A house inspection conducted by a licensed professional will let any potential buyers know of the repairs needed and the overall safety of the home if you decide to sell it as is. The last thing you want is for someone to get seriously hurt if the building is not sound.

Step 4: Make the Repairs

After you have received the full report and analysis back from the house inspector, it is time to decide if you are going to act on the repairs or just sell the house as it is.

Benefits of making the repairs:

  • A repair house will allow you to ask for more in the sale price from potential buyers.
  • Repairs will make the house more marketable for a realtor and therefore easier to sell.
  • It will help boost the curb appeal and attract more buyers.

If you decide to go forward with the restoration, be sure to keep detailed documentation because it will be pertinent in the sale.

Step 5: Decide If You Want to Sell Your Home in Its Current State

You’ll need to get the house inspection completed one way or another, but you do not have to go forward with repairs if you do not want to. It comes down to assessing if the repairs will help you recoup the money in the sale of the house, how much of a pain it will be to complete them and if you are even able to find a contractor to hire for what needs to be done.

According to HomeAdvisor, it can cost between $2,800 to $34,000 to resolve fire and smoke damage, restoring a home to its original condition. However, it really depends on how big and intense the fire was, so a big fire that wreaked significant damage can tally up to nearly $50,000.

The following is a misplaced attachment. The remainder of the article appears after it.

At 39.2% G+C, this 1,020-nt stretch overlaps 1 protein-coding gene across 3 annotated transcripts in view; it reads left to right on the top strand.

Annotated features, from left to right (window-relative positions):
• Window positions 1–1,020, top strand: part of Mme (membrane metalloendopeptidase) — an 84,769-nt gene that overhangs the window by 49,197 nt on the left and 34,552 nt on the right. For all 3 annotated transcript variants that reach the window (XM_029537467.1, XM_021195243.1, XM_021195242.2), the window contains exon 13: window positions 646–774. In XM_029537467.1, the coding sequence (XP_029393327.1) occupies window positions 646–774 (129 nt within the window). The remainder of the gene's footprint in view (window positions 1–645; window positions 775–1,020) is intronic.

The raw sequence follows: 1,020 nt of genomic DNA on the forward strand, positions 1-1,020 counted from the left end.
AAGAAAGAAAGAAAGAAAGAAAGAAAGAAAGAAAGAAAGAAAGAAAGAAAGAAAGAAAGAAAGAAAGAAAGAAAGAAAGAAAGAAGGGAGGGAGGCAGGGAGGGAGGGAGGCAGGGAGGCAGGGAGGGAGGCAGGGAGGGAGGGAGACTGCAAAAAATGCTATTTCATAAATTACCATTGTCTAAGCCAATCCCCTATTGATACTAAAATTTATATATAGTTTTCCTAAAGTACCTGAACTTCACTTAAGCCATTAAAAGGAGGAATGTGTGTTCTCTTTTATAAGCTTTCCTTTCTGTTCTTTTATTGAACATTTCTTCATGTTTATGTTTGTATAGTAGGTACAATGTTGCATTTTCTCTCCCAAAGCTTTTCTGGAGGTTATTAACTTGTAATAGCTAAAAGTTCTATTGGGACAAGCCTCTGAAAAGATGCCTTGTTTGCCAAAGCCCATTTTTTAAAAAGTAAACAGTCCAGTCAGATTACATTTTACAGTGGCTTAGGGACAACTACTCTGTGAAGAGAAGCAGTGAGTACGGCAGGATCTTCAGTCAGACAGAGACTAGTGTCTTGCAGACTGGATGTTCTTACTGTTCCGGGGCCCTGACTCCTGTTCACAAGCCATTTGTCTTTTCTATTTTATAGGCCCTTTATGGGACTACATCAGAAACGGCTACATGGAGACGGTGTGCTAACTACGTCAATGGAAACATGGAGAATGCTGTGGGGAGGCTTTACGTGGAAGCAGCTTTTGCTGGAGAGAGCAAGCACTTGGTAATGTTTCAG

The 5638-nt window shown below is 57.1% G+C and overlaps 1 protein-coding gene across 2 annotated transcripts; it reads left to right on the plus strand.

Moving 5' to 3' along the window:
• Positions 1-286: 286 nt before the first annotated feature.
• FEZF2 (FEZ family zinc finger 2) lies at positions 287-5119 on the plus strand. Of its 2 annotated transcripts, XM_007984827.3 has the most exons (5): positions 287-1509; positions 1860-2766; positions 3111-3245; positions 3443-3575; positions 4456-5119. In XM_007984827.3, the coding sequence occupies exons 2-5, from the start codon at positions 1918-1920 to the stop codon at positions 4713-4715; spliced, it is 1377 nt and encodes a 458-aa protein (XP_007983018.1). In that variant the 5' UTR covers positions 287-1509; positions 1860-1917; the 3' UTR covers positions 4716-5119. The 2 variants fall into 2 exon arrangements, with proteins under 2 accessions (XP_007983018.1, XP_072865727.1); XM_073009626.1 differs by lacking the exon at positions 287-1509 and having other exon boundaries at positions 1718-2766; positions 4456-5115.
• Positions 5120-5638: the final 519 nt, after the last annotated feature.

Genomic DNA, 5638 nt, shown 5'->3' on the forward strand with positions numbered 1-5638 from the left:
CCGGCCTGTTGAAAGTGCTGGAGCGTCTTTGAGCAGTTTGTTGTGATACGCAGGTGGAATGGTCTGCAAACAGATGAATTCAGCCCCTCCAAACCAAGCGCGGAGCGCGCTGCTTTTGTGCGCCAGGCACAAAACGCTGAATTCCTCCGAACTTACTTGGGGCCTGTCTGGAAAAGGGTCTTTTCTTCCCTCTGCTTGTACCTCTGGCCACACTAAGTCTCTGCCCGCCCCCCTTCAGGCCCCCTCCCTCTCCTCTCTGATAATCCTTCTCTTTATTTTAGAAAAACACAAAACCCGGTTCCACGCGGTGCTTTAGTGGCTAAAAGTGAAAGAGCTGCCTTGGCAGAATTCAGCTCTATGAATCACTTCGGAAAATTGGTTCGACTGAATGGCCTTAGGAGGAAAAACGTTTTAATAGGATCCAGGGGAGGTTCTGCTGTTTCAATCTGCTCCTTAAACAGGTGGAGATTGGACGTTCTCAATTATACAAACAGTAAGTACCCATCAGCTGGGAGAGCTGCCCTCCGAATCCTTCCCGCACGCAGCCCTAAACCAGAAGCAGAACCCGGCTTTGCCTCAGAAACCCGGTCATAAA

Benefits of selling the house as is:

  • You won’t need to deal with hiring contractors.
  • You likely won’t recoup the costs of the repairs.
  • The lower sale price of the house may even out with not proceeding with repairs.

Step 6: Consider a Real Estate Agent

In home sales that involve a house fire, you will want to have licensed real estate agent in your corner. Selling a house with fire damage can be tricky, but a professional agent can help parse out these details and requirements. An agent can also find ways to attract buyers and make your house marketable despite the damage.

A few things to keep in mind: you will need to disclose that a fire occurred regardless of whether you use an agent or not, and selling a home with significant fire damage can take time, so as hard as it may be, be patient!

Ways to Prevent House Fires

What’s that saying about an ounce of prevention? It doesn’t take much to help prevent house fires and completely avoid this traumatic event from occurring. Isn’t that worth just the bit of effort?

Here are a few quick and easy ways you can prevent a fire in your house:

  • Install smoke alarms on every level of your home (or even better, double up and make it a carbon monoxide and some alarm combo).
  • Never leave a fire unattended.
  • Never use a stove range or oven to heat your home.
  • If you have to use a space heater, give it space!
  • Be smart about your plugs and do not overload them. Don’t plug space heaters into extension cords either.